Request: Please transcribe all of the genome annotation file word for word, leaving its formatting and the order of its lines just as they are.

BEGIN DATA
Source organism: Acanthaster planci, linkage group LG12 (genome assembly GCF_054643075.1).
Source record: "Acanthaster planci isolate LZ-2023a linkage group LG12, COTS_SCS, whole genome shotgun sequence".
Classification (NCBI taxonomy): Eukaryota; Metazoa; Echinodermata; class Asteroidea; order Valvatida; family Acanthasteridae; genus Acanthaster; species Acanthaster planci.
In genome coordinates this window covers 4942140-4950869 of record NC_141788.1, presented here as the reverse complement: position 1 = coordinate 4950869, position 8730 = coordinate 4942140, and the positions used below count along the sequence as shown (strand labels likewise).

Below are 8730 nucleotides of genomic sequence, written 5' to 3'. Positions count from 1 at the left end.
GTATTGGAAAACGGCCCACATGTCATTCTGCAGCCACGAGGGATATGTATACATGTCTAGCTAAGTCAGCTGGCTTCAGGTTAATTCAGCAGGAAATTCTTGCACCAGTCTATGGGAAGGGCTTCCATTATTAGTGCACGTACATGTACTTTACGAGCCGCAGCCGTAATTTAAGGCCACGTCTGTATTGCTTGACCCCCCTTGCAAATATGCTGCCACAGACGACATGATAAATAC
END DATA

Source organism: Acanthaster planci, linkage group LG12 (genome assembly GCF_054643075.1).
Source record: "Acanthaster planci isolate LZ-2023a linkage group LG12, COTS_SCS, whole genome shotgun sequence".
Classification (NCBI taxonomy): Eukaryota; Metazoa; Echinodermata; class Asteroidea; order Valvatida; family Acanthasteridae; genus Acanthaster; species Acanthaster planci.
In genome coordinates this window covers 4942140-4950869 of record NC_141788.1, presented here as the reverse complement: position 1 = coordinate 4950869, position 8730 = coordinate 4942140, and the positions used below count along the sequence as shown (strand labels likewise).

Below are 8730 nucleotides of genomic sequence, written 5' to 3'. Positions count from 1 at the left end.
GTATTGGAAAACGGCCCACATGTCATTCTGCAGCCACGAGGGATATGTATACATGTCTAGCTAAGTCAGCTGGCTTCAGGTTAATTCAGCAGGAAATTCTTGCACCAGTCTATGGGAAGGGCTTCCATTATTAGTGCACGTACATGTACTTTACGAGCCGCAGCCGTAATTTAAGGCCACGTCTGTATTGCTTGACCCCCCTTGCAAATATGCTGCCACAGACGACATGATAAATAC